Will the drive toward integration, system-working at place and in integrated care systems be sustained? Or will it – under the day-to-day challenges of managing the money, staff and backlog – simply turn out to be the spirit of the Blitz, evaporating as 2021 progresses and the immediate pressures of Covid subside? I think it is all to play for: many people we speak to in the system do think the experience of Covid-19 has accelerated better collaboration and integration (though recognising it will need time and commitment to maintain and enhance this way of working). National regulators do seem to recognise that aggressive, organisation-by-organisation performance management is not the way to encourage system-working. To deliver these changes we will also need a more inclusive and compassionate leadership style and culture. But it is exactly this leadership style and culture that can also help health and care overcome the long-standing weaknesses in diversity and treatment of staff from ethnic minority backgrounds, as well as create a more positive working environment in general that will encourage staff to join and stay in work.
Though tackling the backlog, reducing inequalities and delivering on service change will involve leaders and staff throughout health and care, there are also a few things only Whitehall can do. One of course is providing the money. Another will be the plan for public health, remembering we are yet to see how government intends to replace Public Health England after its abolition was announced earlier in the year.
There is one further area many of us also hope government will also soon set out its stall. Covid-19 painfully revealed many of the long-standing weaknesses in social care, and perhaps more than ever before the pandemic has brought social care, its users and staff into the public eye. This could form the springboard into the fundamental reform social care so desperately needs and allow the government to fulfil its commitment to ‘fix’ social care where so many before have failed. What a result it would be to be able to write on New Year’s Day 2022 congratulating the government on finally sorting out social care. One can hope.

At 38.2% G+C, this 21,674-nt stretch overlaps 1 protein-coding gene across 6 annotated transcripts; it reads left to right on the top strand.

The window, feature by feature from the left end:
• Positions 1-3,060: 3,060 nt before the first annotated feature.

With regard to the future of Public Health Services in England and the issues around Social Care it will be very important for decision makers to fully involve and engage with "The Society of Local Council Clerks". The Society has about 5,000 members who are known as either Town Clerks or Parish Clerks. Unlike County Councils their many thousands of Volunteer Town and Parish Council Members are concerned about "legacy" issues more than day-to-day short term "wins" so to speak. I have found that they all seek to ensure that their Town or their Village is a better place to live for their children and grandchildren. The Volunteer Town and Parish Councillors are , at present to my mind , a "Sleeping Giant" with regard to supporting the health of "the Public" . For The Kings Fund to find ways of engaging with Town and Parish Clerks and Cllrs. will be a great challenge which , as I have learnt over the past 4 years at the Town of Nailsea near Bristol is very well worth the effort .